She hears a disturbing, dull pop – he falls a few inches yet she has not moved. As her vision begins to blur and haze, her fingers undulate of their own accord.

And as she succumbs, he falls forever.

A hazy five minutes elapses, in which all Ahim can remember is faces and faraway sounds.

Luka's shrill voice fills the air to its brim; it is everywhere, all at once, echoing. "Ahiiiiim come on! Stay with me!"

She wanted to say she was fine.

"Someone needs to set her shoulder right."


"I don't know if – I don't think I can! I – I'm not – I'm a mechanic, not a doctor!"

"I'll do it. Hold her still, Luka."

"She's not even stirring!" Luka shot back. Her voice is cruel and frigid as ice. Still, Ahim felt her left side rise and steady. A hand grips her upper arm and an arm settles behind her neck and head.

"Well, she's about to. Put another arm behind her!" An angry, snappish command.

Ahim sharply inhales and chokes, the desperate breath of a swimmer breaking the surface. As her eyes flutter open, stinging, her nose is inches away from Joe's.

Pain begins to seep into her marrow, into her bones. He knows and distinctly swallows as his grip on her arm tightens – his face is etched with lines of pain, his lips drawn thin.

He nods at Luka, who also grips tighter.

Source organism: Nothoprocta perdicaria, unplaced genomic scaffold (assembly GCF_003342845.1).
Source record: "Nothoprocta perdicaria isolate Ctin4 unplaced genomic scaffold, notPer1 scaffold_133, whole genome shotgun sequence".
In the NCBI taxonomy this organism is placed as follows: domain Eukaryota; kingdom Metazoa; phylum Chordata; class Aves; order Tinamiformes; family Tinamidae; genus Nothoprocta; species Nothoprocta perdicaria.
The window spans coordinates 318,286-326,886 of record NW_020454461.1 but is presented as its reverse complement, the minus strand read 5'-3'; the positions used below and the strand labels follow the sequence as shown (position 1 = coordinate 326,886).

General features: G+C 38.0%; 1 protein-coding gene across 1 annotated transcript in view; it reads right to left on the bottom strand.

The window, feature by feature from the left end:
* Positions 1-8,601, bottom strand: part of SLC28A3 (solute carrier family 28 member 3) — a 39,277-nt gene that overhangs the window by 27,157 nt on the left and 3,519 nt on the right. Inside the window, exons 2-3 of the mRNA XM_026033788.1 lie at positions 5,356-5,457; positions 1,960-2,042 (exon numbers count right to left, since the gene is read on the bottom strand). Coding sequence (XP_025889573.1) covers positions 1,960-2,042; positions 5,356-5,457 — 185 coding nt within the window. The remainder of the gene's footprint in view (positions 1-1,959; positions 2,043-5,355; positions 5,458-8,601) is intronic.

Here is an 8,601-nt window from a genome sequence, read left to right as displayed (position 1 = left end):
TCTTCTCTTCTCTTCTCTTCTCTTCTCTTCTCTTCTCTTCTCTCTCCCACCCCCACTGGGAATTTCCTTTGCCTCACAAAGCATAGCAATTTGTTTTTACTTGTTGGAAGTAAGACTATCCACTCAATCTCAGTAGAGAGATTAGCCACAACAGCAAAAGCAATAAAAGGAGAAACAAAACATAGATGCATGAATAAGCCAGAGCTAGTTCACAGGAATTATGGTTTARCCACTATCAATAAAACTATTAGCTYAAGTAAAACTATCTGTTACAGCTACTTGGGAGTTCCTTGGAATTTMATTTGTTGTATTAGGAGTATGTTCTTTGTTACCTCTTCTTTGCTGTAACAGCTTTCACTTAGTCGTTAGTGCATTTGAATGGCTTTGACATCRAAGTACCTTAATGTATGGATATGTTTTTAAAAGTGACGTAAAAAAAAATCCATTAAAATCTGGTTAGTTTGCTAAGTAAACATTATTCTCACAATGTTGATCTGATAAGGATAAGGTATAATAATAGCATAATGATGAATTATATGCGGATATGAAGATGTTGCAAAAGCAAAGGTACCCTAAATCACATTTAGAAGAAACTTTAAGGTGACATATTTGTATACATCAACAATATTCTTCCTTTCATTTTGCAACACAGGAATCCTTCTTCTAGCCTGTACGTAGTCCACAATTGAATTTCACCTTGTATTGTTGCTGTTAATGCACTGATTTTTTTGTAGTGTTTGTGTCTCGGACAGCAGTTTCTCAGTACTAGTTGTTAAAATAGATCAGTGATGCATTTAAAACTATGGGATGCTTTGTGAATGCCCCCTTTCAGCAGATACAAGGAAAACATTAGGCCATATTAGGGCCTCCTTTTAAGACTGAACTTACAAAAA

Without pretense, Joe sets his chin on top of Ahim's head, her face cradled in the hollow of his collarbone.

"I'm sorry, Ahim," he murmurs.

Luka's horrified wail could not mask the sound of the dull pop that cut through Ahim's haze of pain – it was an echoing shot in darkness.

And so the princess knew the sound of bones.

Later, Ahim learns that her captain's coat was torn to tatters and shreds, left strewn across the battlefield as a glaring testament. Luka tells her sister tales of woe: Of the man's fall and various injuries, and the villains' escape.

Even later, Ahim sits alone in the dark, and the others have long bid her good night. With her arm in a sling and the sounds reverberating in her mind, she does not dare sleep.

A light flares from nowhere; Joe's expression softens when he sees her, silent without a stir.

His limp is slight, but she cannot stop herself. "Joe-san, your leg."

He crosses the room slowly, quieter than usual. No boots. The sofa dips with his wearied weight.

"Don't worry about me," he says gruffly. A pause, and then he adds, "please."

"Is everyone mostly uninjured?" she inquires.

Joe turns his head slowly, and she blinks in surprise as he fixes his gaze on her. Seconds pass, melting into surprisingly comfortable minutes, and still he does not answer. Dancing candlelight paints shadows on his skin, fills his deep, dark eyes with the warm glow of flame. He watches her watch him. How her eyes manage to be so sincerely concerned, he does not know.

"Yes." His late response shatters the silence. "We were fine. Your injuries were my concern."

She flinches.


Her smile could bring forth the dawn; too bad it was fake.



Ahim drops her gaze to the floor, to the lights and shadows playing tag on the wooden deck. To her tiny feet still clad in boots and the ivory, sick skin teasing her from beneath the hem of an equally pale dress. Exhaustion tugs at every limb and joint, weighing down her mind.

"I also do not want the crew worrying about me," she whispered. "I was a distraction-"

"No," Joe interrupted brusquely. "To be frank, Ahim, we were already losing. We decided to fall back. Don't blame yourself for this loss."